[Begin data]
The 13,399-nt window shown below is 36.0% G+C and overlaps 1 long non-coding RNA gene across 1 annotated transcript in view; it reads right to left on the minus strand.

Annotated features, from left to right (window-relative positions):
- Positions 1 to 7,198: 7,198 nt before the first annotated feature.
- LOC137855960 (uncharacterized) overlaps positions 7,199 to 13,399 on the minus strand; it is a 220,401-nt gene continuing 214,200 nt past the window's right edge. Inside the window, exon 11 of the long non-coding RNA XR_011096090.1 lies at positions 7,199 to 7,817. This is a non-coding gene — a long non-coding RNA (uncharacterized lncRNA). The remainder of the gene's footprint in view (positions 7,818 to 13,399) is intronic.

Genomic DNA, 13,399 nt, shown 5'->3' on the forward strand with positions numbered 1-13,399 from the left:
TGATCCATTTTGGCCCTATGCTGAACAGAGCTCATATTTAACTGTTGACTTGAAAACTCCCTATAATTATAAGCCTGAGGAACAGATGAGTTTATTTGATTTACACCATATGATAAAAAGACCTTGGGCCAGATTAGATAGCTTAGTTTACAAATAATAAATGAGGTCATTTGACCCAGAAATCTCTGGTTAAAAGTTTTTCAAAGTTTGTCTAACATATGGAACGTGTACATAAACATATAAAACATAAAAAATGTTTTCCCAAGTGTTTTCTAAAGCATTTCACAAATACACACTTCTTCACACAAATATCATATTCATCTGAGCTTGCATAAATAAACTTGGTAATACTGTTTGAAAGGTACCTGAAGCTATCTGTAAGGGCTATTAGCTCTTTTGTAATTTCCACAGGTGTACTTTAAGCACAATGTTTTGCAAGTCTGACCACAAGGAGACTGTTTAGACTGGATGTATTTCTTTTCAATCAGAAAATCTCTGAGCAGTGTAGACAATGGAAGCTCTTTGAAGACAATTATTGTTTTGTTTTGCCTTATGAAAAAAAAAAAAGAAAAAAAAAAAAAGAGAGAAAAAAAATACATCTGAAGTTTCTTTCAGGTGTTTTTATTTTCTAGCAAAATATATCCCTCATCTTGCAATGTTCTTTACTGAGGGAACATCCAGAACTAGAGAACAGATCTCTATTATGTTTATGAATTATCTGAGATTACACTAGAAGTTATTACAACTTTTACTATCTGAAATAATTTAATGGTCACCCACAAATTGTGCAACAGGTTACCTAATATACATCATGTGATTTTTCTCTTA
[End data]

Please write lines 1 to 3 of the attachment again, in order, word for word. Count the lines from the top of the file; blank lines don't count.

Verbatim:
The 13,399-nt window shown below is 36.0% G+C and overlaps 1 long non-coding RNA gene across 1 annotated transcript in view; it reads right to left on the minus strand.

Annotated features, from left to right (window-relative positions):
- Positions 1 to 7,198: 7,198 nt before the first annotated feature.